There’s the Purple Dot Yoga Project battling domestic violence. There’s the Yoga Bridge supporting those healing from cancer. There are the Yoga Gangsters who “utilize their thoughts, words, and actions to empower humanity.” It’s a tall order, but desperate times demand desperados.

Yoga supports many causes, giving back to the community, helping those who are less fortunate, such as the St. Jude Medical Center, Advance Housing, Ronald McDonald Charities, iFred, and Prevention Works. The practice has even offered a helping hand to the Council for Prostitution Alternatives.

Searching out alternatives, however, begs the question, why is it punishable to get paid for an act that is legal if done for free?

Off the Mat Into the World has expanded yoga from transforming ourselves to transforming our neighborhoods, nation states, and the world. “Rooted in compassion and connection,” they say, “we are called to awaken to suffering and take action in response, creating a peaceful, just, and connected global community.”

Although get up stand up is yoga, getting up and standing up for a just peaceful connected global community is not necessarily yoga practice, unless you say it is and go on missions of mercy no matter what. In the past fifty years-or-so yoga has been co-opted by corporations, the military, and western culture. The latest Johnny-on-the-spot is the Good Samaritan.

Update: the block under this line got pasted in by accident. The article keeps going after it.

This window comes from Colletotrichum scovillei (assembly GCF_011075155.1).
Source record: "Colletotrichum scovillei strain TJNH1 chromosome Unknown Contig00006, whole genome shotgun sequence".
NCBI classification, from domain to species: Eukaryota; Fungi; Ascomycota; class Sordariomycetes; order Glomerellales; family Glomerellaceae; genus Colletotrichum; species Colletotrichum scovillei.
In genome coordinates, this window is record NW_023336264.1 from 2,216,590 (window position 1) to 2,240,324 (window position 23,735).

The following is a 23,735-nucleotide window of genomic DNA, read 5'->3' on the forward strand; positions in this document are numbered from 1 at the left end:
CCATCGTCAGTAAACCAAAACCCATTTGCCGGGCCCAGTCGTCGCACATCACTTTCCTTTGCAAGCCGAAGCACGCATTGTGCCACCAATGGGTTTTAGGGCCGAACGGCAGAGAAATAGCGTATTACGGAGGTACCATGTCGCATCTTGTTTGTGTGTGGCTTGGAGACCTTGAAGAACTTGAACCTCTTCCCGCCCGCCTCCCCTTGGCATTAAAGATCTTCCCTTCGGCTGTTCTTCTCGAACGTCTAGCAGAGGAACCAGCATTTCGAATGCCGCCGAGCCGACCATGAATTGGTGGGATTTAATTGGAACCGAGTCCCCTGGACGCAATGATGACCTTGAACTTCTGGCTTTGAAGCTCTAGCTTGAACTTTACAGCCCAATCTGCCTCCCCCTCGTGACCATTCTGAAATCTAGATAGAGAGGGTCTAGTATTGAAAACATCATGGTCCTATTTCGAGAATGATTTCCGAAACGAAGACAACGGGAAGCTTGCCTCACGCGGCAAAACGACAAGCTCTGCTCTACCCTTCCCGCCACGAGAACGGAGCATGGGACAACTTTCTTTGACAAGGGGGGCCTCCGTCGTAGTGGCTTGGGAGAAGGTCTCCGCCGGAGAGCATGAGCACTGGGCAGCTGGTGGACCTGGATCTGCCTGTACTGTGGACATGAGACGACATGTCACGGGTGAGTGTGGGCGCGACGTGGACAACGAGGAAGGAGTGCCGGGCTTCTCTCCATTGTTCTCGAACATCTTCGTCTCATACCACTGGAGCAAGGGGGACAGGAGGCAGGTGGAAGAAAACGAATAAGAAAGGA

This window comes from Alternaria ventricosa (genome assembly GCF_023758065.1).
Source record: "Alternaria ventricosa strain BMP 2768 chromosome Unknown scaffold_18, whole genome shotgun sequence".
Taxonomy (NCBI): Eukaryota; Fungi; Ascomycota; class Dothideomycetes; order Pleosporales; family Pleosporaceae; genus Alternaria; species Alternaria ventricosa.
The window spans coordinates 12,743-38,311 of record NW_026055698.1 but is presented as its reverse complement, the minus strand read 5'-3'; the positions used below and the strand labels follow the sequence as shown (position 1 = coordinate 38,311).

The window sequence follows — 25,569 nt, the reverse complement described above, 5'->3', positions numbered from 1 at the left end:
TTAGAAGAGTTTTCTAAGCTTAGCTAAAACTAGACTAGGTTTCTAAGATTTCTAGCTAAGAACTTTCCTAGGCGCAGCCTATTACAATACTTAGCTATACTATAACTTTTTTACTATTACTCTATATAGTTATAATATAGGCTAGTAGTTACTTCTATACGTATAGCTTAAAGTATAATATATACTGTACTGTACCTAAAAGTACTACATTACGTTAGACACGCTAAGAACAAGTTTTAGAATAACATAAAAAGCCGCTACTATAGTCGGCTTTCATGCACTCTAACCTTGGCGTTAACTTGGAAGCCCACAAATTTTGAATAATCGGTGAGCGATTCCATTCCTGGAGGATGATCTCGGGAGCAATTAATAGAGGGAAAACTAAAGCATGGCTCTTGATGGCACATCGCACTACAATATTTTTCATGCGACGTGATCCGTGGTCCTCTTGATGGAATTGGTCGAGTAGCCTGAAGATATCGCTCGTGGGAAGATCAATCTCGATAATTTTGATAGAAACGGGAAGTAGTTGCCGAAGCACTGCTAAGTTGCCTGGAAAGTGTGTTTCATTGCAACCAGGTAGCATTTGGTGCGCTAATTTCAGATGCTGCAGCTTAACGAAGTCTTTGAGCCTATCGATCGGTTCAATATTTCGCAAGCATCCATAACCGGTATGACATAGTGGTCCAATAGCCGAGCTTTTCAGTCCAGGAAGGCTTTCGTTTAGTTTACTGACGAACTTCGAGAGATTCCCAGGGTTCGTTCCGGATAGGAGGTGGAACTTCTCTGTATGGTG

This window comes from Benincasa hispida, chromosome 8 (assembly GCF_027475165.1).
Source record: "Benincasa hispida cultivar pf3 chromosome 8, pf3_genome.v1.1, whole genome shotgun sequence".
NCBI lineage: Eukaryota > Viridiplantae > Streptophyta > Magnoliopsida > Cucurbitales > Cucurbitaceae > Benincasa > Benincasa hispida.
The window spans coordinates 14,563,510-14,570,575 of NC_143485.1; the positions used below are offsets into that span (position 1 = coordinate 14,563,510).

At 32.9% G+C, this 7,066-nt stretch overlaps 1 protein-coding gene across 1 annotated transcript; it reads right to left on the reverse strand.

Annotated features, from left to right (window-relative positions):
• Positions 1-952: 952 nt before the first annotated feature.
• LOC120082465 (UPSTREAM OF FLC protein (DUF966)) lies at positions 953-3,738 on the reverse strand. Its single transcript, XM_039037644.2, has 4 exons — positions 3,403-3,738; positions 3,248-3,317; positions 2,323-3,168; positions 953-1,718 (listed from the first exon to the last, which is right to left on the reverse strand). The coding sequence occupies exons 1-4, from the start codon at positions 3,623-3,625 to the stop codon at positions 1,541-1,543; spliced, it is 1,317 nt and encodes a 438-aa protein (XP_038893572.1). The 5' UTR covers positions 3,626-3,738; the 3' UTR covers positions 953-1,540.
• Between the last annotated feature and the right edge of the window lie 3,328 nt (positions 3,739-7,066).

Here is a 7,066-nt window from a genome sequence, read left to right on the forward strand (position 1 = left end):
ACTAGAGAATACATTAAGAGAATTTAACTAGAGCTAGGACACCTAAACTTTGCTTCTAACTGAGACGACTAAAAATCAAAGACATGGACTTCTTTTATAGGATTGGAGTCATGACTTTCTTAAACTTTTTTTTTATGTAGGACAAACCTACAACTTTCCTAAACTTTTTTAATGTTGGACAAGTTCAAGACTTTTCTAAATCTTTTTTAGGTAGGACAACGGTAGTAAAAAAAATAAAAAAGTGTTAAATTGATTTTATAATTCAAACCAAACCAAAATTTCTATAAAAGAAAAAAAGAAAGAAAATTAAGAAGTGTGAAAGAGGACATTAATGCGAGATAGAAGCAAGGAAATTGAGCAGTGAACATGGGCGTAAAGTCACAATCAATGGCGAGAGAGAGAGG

What yoga has to do with the global community is moot, open to debate. What yoga has to do with a person’s essential being is an open and shut case. Yoga is more in the way of an anarchic undertaking than a recipe book of groupthink or mother knows best. The practice is not a team game, no matter how many yoga studios and retreats get us all on the same page.

Even the Boy Scouts, paradoxically, believe the same, even though they gather in troops. “Character training is to put responsibility on the individual,” said Robert Baden-Powell, the founder of the scouts. Individuals have to make the effort to define values and principles for themselves, apart from man-made authority and teamwork.